HONOLULU (KHON2) – “Throw me some pearls, mister,” is a common request anyone visiting Mardi Gras in Louisiana, Mississippi or the Alabama Gulf Coast will hear.
Mardi Gras is, quite simply, French for Fat Tuesday. But, Fat Tuesday is only one day of a much longer season known as the carnival season.
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This year, the carnival began on January 6 and will end at 11:59 pm on Fat Tuesday, February 21. Carnival is a Catholic tradition that has permeated all cultures around the world. It is a period of decadence and debauchery before Lent begins.
It all starts 12 days after Christmas and lasts until Fat Tuesday, and Fat Tuesday is always 47 days before Easter begins. So, that time is the season of carnival.
During this time families spend time together at parades, parties and gatherings. One popular item that is exchanged during the season is the king cake.
Originally known as Twelfth Night Cake, those who observe Carnival will place a small, plastic baby inside the cake. And, whoever receives the child when the cake is cut is responsible for throwing the next party.
King Cake is a delicious cinnamon roll-like dessert that is coated in purple, green and gold icing and stuffed with all kinds of deliciousness – such as cheesecake or custard. Some people will also add doubloons and pearls to help make the presentation more festive.
Luckily for everyone who lives in Oahu, the Whole Foods located on Wailea Avenue in Kahala will be carrying King Cake this Carnival season, according to the store’s general manager.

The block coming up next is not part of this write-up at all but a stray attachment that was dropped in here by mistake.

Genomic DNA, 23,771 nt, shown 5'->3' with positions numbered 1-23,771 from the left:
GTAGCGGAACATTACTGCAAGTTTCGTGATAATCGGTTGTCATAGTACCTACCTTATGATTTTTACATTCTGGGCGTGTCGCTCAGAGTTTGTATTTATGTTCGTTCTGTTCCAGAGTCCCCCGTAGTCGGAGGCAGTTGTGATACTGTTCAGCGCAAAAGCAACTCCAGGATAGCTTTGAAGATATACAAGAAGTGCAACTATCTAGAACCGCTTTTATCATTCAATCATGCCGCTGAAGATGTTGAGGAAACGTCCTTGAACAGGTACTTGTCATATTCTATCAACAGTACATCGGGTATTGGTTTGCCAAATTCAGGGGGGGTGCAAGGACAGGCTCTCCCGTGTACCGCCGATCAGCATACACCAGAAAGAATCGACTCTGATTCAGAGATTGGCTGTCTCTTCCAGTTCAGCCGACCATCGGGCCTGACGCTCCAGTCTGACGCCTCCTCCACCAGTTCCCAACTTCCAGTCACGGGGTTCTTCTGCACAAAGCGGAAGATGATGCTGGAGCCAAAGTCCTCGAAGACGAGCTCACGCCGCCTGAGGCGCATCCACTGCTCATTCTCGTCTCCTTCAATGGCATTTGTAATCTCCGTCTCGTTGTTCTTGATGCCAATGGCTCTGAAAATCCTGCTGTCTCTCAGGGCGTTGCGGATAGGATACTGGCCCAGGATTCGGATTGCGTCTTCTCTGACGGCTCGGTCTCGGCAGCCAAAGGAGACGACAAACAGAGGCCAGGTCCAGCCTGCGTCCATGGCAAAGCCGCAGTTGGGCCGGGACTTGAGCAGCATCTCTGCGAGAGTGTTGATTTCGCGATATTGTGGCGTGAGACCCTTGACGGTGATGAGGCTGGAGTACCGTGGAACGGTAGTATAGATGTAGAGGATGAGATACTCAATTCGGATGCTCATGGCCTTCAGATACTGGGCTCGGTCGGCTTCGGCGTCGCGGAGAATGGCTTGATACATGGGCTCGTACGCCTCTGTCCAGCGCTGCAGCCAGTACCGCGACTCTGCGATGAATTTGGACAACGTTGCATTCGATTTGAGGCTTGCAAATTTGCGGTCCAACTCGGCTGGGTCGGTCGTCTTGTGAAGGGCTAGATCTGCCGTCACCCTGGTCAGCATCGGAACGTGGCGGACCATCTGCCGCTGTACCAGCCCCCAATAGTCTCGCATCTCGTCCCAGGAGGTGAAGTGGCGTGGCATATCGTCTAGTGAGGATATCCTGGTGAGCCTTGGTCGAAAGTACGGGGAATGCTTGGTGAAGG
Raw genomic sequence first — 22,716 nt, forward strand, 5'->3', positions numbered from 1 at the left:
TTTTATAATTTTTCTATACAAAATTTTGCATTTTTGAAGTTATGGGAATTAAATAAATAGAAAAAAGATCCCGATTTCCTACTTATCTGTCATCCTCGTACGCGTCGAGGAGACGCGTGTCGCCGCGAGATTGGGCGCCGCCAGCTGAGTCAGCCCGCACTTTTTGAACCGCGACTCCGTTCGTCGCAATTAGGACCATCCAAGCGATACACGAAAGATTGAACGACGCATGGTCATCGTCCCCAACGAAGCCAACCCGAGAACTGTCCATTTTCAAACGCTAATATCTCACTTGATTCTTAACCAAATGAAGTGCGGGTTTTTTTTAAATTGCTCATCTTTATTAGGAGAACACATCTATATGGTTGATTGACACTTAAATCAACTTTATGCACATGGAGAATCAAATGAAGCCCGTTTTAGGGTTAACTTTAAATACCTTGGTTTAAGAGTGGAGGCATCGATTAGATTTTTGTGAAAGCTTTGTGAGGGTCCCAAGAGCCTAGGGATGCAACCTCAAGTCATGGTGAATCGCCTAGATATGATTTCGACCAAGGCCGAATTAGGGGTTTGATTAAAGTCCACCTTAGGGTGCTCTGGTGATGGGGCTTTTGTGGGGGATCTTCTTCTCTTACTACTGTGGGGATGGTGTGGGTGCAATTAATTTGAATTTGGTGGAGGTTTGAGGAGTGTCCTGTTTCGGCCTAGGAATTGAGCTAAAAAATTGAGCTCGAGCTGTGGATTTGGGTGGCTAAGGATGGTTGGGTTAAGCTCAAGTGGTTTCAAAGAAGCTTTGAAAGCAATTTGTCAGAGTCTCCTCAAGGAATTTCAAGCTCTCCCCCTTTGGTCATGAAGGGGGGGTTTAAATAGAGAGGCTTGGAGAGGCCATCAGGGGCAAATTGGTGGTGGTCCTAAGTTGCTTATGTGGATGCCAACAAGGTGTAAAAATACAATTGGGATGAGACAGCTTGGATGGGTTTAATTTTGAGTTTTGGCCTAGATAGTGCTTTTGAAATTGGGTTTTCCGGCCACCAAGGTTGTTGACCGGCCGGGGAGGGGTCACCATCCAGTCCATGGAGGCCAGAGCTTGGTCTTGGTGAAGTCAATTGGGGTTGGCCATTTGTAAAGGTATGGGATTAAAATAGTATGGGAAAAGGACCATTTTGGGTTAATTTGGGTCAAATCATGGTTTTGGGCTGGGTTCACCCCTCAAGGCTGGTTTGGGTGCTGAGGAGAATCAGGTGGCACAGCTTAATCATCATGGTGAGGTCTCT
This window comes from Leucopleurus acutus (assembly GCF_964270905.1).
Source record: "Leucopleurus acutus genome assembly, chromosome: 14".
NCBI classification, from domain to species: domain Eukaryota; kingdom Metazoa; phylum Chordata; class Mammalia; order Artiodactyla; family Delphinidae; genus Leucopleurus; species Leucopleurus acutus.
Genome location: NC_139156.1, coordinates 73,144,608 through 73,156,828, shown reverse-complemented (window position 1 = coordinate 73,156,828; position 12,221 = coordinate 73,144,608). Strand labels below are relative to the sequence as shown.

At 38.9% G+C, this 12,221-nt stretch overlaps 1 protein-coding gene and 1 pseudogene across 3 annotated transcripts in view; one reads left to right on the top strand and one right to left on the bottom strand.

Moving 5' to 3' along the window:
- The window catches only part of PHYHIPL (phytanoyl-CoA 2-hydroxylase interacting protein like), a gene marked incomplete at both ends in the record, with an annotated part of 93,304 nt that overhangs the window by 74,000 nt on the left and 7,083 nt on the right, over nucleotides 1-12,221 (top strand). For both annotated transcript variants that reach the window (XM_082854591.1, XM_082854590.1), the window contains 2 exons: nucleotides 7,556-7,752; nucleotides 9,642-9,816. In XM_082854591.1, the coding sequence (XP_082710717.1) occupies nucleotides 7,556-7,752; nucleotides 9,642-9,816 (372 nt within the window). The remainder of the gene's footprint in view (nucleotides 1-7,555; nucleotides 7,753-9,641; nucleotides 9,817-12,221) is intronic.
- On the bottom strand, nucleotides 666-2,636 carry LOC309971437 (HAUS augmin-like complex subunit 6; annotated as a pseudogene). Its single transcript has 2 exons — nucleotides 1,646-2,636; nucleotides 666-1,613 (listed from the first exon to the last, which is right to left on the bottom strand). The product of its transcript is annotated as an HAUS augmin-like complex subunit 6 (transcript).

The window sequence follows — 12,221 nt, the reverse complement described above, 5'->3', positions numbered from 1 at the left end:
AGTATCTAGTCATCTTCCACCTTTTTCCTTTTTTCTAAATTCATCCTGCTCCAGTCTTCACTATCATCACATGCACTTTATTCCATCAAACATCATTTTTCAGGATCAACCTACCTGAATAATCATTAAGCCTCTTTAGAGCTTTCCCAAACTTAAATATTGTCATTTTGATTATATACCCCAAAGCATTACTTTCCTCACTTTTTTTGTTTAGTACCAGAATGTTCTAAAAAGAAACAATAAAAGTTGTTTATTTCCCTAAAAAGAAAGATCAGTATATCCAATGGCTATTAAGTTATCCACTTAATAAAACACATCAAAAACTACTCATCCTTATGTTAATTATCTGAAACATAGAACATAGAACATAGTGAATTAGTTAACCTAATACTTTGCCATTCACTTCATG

Purple, green, and gold are very important colors for Mardi Gras. Purple represents justice. Green represents faith. Gold represents power. Everything is purple, green and gold in this season.
Apart from this, a lot of parades take place during this time. Each parade is known as a Krewes. These cruises are social clubs that come together to provide memorable celebrations.
Some of the really well known crews from New Orleans are Endymion, Zulu, Rex, Bacchus and Isis, to name only a few.
Now for the more pearl-throwing statement by Mr. During these parades, crews give out all kinds of goodies to the revelers. Of course, you’ve probably heard of Mardi Gras beads. These range from really cheap, tiny, plastic beads to elaborate and decorative beads [i.e. a plastic necklace with rubber duckies attached], The bigger your pearls, the better you have done.
The Zulu have been known to throw coconuts into the crowd, and these coconuts have been known to go for hundreds of dollars on online auction sites.
Costumes are another part of Mardi Gras. Families usually dress up according to the theme of the day’s parade.
Needless to say, kids love the carnival season. Keep in mind that Bourbon Street is really the only place that doesn’t have family-friendly Mardi Gras celebrations. Carnival is all about decadence, but it’s also family-oriented.
Since Hurricane Katrina, there has been a large population that moved from New Orleans to Honolulu. But, bringing the carnival with you has been no easy task. There are no parades, and local schools do not observe Mardi Gras as a holiday.
But, the carnival is in heart and soul. It is something that stays with you no matter where you go.
The day after Mardi Gras is known as Ash Wednesday. It is the beginning of Lent when there is no decadence or debauchery.
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So, in the meantime, celebrate Carnival with a King Cake Party and Laissez Le Bon Temps Rouler, y’all!